Commercial contracts—Germany—Q&A guide
Commercial contracts—Germany—Q&A guide

The following Commercial practice note provides comprehensive and up to date legal information covering:

  • Commercial contracts—Germany—Q&A guide
  • 1. Is there an obligation to use good faith when negotiating a contract?
  • 2. How are ‘battle of the forms’ disputes resolved in your jurisdiction?
  • 3. Is there a legal requirement to draft the contract in the local language?
  • 4. Is it possible to agree a B2B contract online?
  • 5. Are there any statutory or other controls on parties’ freedom to agree terms in contracts between commercial parties in your jurisdiction?
  • 6. Are standard form contracts treated differently?
  • 7. What terms are implied by law into the contract? Is it possible to exclude these in a commercial relationship?
  • 8. Is your jurisdiction a signatory to the United Nations Convention on Contracts for the International Sale of Goods (the Vienna Convention)?
  • 9. Is there an obligation to use good faith when entering and performing a contract?
  • More...

This Practice Note contains a jurisdiction-specific Q&A guide to commercial contracts in Germany published as part of the Lexology Getting the Deal Through series by Law Business Research (published: April 2020).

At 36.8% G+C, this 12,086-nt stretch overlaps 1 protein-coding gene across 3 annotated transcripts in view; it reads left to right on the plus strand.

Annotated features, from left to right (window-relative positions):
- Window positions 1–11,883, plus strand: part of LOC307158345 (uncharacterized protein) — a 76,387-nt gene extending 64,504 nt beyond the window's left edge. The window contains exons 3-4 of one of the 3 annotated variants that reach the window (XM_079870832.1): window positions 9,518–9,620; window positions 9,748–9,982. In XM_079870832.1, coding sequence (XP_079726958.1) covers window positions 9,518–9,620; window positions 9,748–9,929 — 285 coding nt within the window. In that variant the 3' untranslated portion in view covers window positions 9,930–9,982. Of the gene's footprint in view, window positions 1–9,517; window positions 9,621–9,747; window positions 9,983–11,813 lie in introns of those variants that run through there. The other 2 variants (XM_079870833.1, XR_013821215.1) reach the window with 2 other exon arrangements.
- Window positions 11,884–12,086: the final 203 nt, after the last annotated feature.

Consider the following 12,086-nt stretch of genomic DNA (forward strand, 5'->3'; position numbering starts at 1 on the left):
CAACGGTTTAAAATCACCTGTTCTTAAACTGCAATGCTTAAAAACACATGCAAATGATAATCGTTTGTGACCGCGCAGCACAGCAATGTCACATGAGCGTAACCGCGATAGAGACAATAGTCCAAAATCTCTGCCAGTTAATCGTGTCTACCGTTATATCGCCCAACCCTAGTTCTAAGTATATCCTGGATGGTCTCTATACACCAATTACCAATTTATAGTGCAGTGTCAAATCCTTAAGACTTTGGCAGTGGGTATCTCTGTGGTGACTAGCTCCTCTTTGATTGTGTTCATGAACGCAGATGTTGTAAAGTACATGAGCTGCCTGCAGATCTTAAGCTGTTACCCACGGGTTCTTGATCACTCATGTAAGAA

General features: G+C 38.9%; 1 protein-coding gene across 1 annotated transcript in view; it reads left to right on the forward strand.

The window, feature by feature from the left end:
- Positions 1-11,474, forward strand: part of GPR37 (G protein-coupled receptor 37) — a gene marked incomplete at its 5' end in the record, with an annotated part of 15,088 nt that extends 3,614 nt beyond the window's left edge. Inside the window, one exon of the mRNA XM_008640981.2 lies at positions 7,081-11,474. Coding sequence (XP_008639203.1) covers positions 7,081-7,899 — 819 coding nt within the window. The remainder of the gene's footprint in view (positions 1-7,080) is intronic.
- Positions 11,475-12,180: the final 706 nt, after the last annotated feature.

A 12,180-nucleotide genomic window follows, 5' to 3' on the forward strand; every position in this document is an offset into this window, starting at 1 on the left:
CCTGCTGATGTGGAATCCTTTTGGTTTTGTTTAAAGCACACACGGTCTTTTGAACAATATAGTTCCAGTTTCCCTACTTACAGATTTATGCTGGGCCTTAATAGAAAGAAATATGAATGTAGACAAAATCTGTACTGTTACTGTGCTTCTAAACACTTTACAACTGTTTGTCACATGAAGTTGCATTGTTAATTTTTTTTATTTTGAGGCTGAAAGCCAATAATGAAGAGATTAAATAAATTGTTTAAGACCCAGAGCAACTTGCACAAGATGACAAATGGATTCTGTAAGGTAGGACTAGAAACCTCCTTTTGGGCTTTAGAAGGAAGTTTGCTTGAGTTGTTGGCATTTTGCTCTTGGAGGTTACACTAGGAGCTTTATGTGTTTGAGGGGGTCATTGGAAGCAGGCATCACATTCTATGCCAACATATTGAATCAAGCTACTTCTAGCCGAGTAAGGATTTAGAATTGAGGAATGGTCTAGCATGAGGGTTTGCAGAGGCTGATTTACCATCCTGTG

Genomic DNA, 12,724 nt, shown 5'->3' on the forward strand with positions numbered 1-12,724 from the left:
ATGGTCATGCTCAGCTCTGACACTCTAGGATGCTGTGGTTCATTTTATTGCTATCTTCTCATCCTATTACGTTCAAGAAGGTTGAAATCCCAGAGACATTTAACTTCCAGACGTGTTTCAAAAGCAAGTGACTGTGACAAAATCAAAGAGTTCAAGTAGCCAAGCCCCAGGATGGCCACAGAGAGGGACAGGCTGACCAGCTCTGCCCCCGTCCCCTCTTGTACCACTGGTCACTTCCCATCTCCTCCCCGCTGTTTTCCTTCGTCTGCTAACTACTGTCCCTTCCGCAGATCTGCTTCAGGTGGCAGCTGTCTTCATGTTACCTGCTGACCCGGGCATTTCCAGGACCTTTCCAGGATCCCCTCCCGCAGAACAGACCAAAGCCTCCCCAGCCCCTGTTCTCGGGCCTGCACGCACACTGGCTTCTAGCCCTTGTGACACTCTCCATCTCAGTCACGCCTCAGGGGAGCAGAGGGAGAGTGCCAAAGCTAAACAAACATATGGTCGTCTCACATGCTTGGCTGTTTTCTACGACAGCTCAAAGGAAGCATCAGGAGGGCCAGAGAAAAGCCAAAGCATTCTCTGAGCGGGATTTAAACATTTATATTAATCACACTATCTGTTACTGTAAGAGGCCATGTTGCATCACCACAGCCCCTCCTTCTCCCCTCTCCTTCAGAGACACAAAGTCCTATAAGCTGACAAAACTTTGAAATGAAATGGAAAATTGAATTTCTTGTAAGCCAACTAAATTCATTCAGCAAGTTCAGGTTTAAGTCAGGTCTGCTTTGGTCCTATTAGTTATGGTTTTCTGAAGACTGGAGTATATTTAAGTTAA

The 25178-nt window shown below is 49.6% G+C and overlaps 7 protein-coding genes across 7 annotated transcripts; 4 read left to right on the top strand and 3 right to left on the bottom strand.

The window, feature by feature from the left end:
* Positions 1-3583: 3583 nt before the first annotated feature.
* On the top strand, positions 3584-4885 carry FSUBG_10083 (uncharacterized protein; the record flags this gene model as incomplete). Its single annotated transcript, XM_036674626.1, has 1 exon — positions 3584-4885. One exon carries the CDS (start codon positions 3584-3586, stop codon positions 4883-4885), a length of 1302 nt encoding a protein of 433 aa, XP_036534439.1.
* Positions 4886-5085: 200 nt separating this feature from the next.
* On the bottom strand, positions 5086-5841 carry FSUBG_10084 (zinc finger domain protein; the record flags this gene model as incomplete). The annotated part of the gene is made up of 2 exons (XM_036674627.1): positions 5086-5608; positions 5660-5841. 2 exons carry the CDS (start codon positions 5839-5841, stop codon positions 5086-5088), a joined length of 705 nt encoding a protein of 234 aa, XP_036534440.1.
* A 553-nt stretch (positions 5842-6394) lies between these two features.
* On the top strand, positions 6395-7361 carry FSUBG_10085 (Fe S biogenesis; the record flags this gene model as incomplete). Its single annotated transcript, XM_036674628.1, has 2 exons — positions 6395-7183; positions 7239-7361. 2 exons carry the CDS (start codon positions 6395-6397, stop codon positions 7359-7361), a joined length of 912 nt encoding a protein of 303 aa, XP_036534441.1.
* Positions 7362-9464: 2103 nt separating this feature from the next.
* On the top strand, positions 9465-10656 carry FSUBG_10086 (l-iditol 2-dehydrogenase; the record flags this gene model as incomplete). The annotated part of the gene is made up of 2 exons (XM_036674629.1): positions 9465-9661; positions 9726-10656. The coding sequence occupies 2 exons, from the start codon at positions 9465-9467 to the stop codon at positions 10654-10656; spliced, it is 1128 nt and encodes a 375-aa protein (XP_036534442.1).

Authors: Lutz Abel Rechtsanwalts PartG mbB—Benjamin Baisch; Björn Weidehaas; Marius Mann

1. Is there an obligation to use good faith when negotiating a contract?

Yes. Good faith is regulated in section 242 of the German Civil Code (BGB). It is a fundamental principle under German law. It establishes the obligation on both parties in a contract to reliably and sincerely perform their obligations, taking customary practice into consideration. However, unless there is a violation of specific rules of law of the BGB or the German Commercial Code (HGB), it is rather hard to enforce a party’s right that is established only on the general rule of section 242 of the BGB.

The principle of good faith is specified, for example, in section 138 of the BGB (no legal transaction contrary to public policy; no usury) and in section 307 et seq of the BGB (no unreasonable disadvantage to the other party in general terms and conditions).

The principle of good faith also establishes pre-contractual rights and obligations on the parties (sections 311(2) and 241(2), BGB). A party in negotiations may demand compensation for the culpable estoppel (abandonment) of contractual negotiations by the other party if:

  1. the other party

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